Gropper Says Will Rule "In Near Future"
ANN REALTIME UPDATE
03.01.06 1730EST: We're still awaiting word if Judge Allan Gropper
will rule today on whether Northwest Airlines can toss aside its
current contract with the airline's pilots in order to force
concessions on them. However, it was just announced the
Professional Flight Attendants Association (PFAA) has reached a
pay-cut deal with the airline, that gives Northwest all of the $195
million in annual savings it had been seeking.
In exchange for the concessions, Northwest dropped its demand to
use a greater number of non-US flight attendants on overseas
flights -- which had been at the heart of the PFAA's arguments.
The agreement must now be accepted by union leaders, and then to
a vote by the 9,700 members of the union.
"Certainly, Northwest management must comprehend the difficult
situation this concessionary agreement puts our members in, and as
such we hope that they recognize that now they must treat all
employees with great respect in order to heal the damage the
bankruptcy process has inflicted upon our carrier," PFAA President
Guy Meek said in a prepared statement.
Before today, PFAA and
the Northwest branch of the Air Line Pilots Association had
presented a united front against Northwest, each vowing to strike
if their demands were not met. On Tuesday, the pilot's union voted
to authorize a strike if Judge Gropper ruled against them.
That ruling has yet to happen -- and at this writing,
negotiations continue between pilots and airline management. Judge
Gropper has stated he will rule "in the near future" on tossing the
contracts out -- so now, we wait.
On Tuesday, pilots at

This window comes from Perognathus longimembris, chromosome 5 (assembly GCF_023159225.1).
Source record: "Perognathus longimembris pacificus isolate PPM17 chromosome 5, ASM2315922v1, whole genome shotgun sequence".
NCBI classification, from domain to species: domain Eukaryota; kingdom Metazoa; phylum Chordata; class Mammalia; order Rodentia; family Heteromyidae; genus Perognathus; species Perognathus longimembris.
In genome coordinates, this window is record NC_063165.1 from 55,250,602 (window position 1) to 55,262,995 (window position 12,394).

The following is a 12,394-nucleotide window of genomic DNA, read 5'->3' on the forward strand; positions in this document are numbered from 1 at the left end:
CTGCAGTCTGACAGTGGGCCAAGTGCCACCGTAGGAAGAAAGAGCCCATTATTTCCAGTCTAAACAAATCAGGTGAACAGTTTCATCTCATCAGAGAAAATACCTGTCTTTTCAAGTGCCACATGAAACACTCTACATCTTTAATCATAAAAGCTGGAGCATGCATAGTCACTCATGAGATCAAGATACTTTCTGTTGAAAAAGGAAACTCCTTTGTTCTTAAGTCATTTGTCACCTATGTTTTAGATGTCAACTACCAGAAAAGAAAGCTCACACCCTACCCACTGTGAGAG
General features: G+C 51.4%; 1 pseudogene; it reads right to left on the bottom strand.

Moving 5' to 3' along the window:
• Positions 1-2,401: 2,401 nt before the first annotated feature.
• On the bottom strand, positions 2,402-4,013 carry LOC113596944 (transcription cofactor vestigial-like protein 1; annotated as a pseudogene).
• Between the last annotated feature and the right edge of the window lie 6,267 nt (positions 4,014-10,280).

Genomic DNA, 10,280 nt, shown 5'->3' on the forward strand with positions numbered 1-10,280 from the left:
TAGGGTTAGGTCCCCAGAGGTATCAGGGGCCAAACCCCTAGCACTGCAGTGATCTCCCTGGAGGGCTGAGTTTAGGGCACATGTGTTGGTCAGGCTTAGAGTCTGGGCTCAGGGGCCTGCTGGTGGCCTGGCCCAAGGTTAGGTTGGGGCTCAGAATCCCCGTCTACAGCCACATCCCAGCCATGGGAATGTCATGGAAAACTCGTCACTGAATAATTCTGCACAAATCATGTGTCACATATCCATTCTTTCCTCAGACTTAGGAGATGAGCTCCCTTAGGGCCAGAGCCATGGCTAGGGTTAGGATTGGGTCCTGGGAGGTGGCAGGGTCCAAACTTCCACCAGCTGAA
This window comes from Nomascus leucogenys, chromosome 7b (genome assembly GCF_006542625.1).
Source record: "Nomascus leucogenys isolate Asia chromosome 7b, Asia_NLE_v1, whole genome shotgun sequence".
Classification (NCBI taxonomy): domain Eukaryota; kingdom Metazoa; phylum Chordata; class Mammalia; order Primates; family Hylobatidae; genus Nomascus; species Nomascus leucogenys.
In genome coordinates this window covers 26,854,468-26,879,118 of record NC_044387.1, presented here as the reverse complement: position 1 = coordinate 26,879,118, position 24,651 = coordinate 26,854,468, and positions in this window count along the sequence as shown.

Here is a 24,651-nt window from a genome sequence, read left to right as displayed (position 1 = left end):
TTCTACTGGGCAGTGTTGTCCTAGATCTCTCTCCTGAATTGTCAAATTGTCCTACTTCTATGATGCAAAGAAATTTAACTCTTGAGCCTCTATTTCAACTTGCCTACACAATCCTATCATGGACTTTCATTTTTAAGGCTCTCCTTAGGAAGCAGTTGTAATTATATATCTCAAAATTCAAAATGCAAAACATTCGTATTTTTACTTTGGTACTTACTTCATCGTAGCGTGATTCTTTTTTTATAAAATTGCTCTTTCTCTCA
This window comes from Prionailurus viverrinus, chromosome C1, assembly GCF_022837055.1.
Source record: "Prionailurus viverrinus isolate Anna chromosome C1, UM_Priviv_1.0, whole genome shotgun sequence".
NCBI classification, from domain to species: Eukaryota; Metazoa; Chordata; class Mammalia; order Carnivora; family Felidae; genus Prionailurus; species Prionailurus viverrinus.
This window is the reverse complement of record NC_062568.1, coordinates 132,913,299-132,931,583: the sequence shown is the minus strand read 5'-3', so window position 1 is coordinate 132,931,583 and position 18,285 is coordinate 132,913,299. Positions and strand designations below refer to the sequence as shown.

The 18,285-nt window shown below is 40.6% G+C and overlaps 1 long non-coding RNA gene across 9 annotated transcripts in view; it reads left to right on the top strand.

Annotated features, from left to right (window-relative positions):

bankrupt Northwest Airlines voted to authorize their union leaders
to call a strike if a federal bankruptcy judge allows the airline
to impose "onerous working conditions," in the words of the Air
Line Pilots Association.
The vote came one day before Judge Allan Gropper is to rule
whether to allow Northwest to toss its current contracts with its
pilots and flight attendants, in the name of forcing concessions
upon them the airline maintains it needs to emerge from Chapter
That ruling is expected any moment now... unless Gropper decides
to postpone his ruling, as he has done twice before.
In a move to put pressure on airline management, the strike was
authorized by 92 percent of voting pilots.
"We continue to meet with Northwest management in an effort to
reach a consensual agreement, but the outcome will be decided by
management's actions at the negotiating table," Northwest ALPA
Chairman Mark McClain said in a statement to Reuters. "Our goal is
not to strike, but we will retain all legal self-help options if
management forces our hand."
As was reported in Aero-News,
Judge Gropper has twice delayed ruling on allowing the airline to
impose concessions, preferring to give all parties involved time to
work out their problems amicably.
At least one analyst expects the unions to reach deals with
Northwest before the judge rules.
"They will reach a deal with management," said airline
consultant Michael Boyd. "These are not wild-eyed, crazy people on
either side. These are rational people."
Northwest is also in talks with its flight attendants on a new